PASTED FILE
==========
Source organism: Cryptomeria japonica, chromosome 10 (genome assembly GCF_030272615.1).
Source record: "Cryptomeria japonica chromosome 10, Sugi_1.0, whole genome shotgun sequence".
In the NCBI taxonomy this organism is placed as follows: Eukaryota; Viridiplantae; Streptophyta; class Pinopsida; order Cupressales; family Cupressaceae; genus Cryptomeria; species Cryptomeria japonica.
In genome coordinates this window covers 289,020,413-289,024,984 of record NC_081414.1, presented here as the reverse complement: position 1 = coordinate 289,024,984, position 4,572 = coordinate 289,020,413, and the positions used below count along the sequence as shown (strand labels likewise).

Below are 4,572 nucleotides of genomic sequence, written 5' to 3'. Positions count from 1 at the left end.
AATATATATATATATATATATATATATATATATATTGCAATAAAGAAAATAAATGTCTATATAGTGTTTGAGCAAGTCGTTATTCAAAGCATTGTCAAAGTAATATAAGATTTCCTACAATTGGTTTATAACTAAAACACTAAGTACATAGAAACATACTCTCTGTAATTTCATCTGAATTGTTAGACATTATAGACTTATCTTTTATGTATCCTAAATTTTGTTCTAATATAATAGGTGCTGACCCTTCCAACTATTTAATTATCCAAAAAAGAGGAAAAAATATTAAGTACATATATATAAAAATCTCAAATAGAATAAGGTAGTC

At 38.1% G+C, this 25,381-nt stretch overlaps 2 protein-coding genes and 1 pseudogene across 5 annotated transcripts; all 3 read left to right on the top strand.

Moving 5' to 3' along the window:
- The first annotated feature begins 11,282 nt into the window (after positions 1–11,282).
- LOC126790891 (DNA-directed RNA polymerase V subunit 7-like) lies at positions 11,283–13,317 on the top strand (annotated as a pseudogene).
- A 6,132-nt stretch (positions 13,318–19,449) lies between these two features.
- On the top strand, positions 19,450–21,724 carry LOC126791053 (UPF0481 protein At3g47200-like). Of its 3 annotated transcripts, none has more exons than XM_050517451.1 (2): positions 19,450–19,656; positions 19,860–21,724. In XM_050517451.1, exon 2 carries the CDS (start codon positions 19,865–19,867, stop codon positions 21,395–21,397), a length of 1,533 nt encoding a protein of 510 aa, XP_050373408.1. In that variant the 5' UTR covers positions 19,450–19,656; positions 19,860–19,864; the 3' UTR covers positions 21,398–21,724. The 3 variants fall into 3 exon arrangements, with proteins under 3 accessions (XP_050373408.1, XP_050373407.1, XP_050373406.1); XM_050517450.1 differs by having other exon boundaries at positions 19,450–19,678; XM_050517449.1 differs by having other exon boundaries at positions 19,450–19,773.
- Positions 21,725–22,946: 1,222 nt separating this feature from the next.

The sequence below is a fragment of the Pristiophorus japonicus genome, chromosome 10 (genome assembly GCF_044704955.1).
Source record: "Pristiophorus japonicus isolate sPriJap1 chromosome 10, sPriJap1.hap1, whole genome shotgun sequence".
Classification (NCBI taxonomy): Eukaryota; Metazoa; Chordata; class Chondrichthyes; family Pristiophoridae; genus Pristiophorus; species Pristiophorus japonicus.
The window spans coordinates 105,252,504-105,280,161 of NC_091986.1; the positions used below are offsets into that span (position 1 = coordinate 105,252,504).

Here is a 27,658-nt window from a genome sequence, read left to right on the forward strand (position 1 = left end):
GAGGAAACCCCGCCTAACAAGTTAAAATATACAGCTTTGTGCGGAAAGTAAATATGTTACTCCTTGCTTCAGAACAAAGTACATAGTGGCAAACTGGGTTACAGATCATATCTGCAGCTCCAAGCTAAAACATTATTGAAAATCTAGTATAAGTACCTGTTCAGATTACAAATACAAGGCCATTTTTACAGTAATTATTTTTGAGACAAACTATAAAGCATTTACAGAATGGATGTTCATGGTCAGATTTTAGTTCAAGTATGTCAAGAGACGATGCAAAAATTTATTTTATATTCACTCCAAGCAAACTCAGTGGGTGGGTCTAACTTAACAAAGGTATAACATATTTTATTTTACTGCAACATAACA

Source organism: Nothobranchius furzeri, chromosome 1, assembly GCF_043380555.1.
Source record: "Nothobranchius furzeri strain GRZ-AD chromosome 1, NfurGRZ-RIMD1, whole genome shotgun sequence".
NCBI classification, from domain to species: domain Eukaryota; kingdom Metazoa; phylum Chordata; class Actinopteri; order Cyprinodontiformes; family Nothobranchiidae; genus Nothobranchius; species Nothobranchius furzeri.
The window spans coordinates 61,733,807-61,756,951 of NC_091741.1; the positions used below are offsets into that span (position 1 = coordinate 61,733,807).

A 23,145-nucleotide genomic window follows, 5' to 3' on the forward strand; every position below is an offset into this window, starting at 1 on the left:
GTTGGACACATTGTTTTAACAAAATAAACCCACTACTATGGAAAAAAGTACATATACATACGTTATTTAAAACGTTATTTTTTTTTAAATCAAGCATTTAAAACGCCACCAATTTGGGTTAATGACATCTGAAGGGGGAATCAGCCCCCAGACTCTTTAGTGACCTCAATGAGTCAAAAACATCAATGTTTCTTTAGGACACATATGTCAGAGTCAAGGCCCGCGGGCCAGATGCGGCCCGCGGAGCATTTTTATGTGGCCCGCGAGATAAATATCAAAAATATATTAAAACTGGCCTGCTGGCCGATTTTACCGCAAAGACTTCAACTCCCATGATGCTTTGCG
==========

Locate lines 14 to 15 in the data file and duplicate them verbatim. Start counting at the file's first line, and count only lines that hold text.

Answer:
The sequence below is a fragment of the Pristiophorus japonicus genome, chromosome 10 (genome assembly GCF_044704955.1).
Source record: "Pristiophorus japonicus isolate sPriJap1 chromosome 10, sPriJap1.hap1, whole genome shotgun sequence".